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Reflection by General Secretary Bob Edgar
Of the National Council of Churches USA, New York, N.Y.
For September 11, 2003

As we contemplate the sobering events of September 11, 2001, and their tragic theft of human life and national innocence, let us never forget the victims and their survivors, whose personal histories were savagely altered on that day. As we memorialize them, let us also renew our commitment to be better stewards of the challenges of our time. We must work diligently to assure that such senseless atrocities never happen again, in the United States or in any nation. We must press tirelessly for justice, freedom and peace in every troubled corner of our world, knowing that injustice, bondage and war breed the kind of hatred that begets terrorists in every culture.

Let us wisely seek multinational partnerships in a foreign policy that acknowledges the interdependence of the world in which we now live, and not isolate ourselves in a foolhardy retreat from the global realities of our time, where instant communication, rapid transportation, and free-flowing commerce make every nation a neighbor to all the other nations, whether we wish them to be or not. Only when we live as friends and active, caring partners with all our neighbors can we be secure as a free people.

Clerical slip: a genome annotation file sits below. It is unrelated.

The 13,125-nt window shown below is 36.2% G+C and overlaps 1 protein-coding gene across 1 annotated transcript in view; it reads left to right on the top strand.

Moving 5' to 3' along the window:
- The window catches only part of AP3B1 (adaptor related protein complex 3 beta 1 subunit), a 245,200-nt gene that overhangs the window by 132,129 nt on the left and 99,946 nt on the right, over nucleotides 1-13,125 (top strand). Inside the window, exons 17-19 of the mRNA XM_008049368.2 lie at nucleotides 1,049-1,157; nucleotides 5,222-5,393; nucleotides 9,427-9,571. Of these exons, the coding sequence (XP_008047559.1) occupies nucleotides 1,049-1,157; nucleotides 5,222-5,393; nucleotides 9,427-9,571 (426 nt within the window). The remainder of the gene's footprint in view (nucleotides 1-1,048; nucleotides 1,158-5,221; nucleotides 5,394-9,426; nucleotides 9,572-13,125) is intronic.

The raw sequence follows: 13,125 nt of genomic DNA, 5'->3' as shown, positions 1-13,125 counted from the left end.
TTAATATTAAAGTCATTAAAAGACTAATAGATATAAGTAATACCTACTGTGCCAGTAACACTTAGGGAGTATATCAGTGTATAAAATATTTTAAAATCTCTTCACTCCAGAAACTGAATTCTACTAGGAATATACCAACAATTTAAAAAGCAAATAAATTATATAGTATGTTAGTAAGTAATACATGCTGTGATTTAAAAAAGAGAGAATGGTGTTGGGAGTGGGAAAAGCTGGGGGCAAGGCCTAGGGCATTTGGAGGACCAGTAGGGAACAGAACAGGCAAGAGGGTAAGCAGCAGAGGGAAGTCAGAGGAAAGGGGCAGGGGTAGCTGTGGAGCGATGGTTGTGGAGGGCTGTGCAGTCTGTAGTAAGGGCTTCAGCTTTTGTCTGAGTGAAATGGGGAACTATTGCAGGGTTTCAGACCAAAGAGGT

And let us reflect on those conditions of national security that go beyond defense and diplomacy. No nation is secure unless its people are well educated, healthy, and economically stable. Today, America is dangerously insecure in each of these areas, with declining investments in the education of our children, the health care of our families, and the employment of our work force. A skyrocketing federal deficit, fueled by irresponsible tax cuts, threatens the economic future of generations yet to come. We have work to do on these issues of national security, and they are urgent issues indeed.

September 11 is just one date on the calendar, but it is a benchmark date in our memories and in our agendas, as we stand boldly and proclaim the American experiment still a glorious work in progress. That will be the most fitting memorial to those who perished on that fateful day.

-end-

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